I’ve written on the phenomenon before, most recently, while examining the trite hate-fest that pretends to be media coverage surrounding LeBron James. And frankly, I’ve found myself disagreeing with Bryant Gumbel on a number of salient points throughout these discussions. This time though, Gumbel is on-point. Recently he made these comments, regarding the NBA Lockout and how NBA Commissioner David Stern is handling it:
Stern’s version of what has been going on behind closed doors has of course been disputed, but his efforts were typical of a commissioner who has always seemed eager to be viewed as some kind of modern plantation overseer, treating NBA men as if they were his boys. It’s part of Stern’s M.O., like his past self-serving edicts on dress code and the questioning of officials. His moves were intended to do little more than show how he’s the one keeping the hired hands in their place.
His comments have drawn a lot of ire, much of it from black media members. (In full disclosure, I tend to discount white media member’s discomfort when a black person uses a supposed slavery analogy. Call it a personal failing.) Try though I may, I can’t find what is incorrect about Gumbel’s statement.
It’s accurate, right down to Stern’s approach in handling “his” players. Apparently, invoking slavery—or seeming to invoke slavery, since Gumbel didn’t call the NBA players slaves—is a special case of Godwin’s Law. I get that too, but here’s the thing. The fact that those who are under control are better paid is no reason to conclude that control is not taking place. (A similar analogy is applicable to the American State and its “freedoms.”) The amount of compensation doesn’t necessarily change the relationship between those under control and those who control them. (It can however, and I’d be among the first to admit, make the control feel better!)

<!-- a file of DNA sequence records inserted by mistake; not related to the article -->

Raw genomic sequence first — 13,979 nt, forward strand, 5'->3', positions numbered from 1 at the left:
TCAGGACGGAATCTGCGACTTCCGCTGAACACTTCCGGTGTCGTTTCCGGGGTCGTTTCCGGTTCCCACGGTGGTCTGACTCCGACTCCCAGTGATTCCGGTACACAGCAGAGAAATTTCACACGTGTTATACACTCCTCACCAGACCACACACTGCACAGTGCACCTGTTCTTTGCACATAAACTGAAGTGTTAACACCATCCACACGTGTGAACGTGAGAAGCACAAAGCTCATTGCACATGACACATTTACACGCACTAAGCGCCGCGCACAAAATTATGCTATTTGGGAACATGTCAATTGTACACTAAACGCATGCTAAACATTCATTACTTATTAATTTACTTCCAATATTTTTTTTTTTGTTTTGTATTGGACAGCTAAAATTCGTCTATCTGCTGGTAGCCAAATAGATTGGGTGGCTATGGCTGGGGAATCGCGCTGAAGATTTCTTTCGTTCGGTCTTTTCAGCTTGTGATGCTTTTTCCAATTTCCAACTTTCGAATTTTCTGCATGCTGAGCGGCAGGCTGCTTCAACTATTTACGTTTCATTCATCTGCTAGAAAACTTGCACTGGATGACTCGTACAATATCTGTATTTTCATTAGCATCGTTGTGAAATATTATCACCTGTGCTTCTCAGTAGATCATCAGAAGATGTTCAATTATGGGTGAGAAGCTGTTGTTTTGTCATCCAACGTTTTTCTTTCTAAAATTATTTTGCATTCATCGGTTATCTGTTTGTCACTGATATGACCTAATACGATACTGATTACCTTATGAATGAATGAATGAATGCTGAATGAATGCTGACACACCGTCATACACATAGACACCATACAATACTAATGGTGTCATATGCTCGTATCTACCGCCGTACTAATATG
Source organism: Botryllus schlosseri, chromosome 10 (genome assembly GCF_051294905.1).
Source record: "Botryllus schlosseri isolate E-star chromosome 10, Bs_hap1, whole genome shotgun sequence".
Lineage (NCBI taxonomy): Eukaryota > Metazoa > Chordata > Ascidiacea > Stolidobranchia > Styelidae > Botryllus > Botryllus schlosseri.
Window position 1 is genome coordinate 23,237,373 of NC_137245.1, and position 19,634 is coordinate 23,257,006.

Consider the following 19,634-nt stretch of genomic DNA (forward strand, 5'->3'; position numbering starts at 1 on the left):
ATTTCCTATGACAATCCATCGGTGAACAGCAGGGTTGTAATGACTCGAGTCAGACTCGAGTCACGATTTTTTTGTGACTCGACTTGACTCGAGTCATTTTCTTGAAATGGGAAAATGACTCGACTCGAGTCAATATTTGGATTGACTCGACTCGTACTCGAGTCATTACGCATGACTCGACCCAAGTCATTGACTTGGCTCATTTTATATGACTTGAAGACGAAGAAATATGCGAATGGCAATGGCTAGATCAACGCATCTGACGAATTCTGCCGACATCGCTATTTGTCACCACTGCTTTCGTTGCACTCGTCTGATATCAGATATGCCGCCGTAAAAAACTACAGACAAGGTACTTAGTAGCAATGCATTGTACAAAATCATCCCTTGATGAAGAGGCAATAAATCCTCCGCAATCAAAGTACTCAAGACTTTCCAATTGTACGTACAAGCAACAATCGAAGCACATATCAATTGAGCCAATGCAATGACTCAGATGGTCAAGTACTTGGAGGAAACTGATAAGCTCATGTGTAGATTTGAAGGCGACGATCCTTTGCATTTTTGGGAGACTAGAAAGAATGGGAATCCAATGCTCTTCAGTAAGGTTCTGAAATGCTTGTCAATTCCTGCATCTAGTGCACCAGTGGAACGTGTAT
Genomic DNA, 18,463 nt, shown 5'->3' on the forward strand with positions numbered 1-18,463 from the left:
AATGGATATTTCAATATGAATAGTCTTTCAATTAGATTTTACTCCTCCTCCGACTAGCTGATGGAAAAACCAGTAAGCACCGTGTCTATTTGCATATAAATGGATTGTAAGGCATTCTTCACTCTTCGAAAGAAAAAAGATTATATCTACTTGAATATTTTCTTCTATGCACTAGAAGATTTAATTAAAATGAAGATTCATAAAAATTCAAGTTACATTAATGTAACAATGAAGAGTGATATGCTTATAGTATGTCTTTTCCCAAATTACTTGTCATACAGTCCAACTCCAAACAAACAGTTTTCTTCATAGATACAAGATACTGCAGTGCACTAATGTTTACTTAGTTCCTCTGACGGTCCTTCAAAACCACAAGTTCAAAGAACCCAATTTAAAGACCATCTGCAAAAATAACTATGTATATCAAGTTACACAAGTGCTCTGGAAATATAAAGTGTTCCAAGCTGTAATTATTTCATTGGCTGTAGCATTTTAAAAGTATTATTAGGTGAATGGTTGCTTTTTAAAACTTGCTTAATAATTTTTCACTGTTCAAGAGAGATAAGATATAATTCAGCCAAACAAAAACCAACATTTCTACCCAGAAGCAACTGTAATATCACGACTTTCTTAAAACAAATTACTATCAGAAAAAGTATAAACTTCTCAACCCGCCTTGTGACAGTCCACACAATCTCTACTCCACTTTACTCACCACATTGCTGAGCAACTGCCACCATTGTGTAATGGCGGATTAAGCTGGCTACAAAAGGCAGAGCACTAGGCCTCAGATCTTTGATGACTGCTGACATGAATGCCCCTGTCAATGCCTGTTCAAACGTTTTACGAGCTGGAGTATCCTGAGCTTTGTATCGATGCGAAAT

Sometimes, the plantation is in our minds. One of my idols, Carter G. Woodson, might suggest that this is often the case. The walls surrounding this mental plantation were on full display during a recent “debate” I watched on ESPN. Asked if the players should start their own league, one of the commenters said “No!” He suggested that they should instead hold out and continue to fight the owners, hoping that they eventually receive—what this commenter thought—was appropriate compensation, or a “better deal” from the owners.
So, they’re not really on a plantation, i.e., they can leave and “do their own thing” whenever they like, but instead of doing that, they should debate with the overseers about how much cornmeal is enough? Damn. I’m forced to quote Woodson again:
When you control a man’s thinking you do not have to worry about his actions. You do not have to tell him not to stand here or go yonder. He will find his “proper place” and will stay in it. You do not need to send him to the back door. He will go without being told. In fact, if there is no back door, he will cut one for his special benefit. His education makes it necessary. … History shows that it does not matter who is in power … those who have not learned to do for themselves and have to depend solely on others never obtain any more rights or privileges in the end than they had in the beginning.
Count me among those who hopes, desperately, that just this once, rich guys living in a mostly-free society tell their ostensible overseer to go jump in a lake, and use free enterprise to their own advantage. (They probably won’t—but a guy can dream, right?)4:13 pm on October 20, 2011 Email Wilton Alston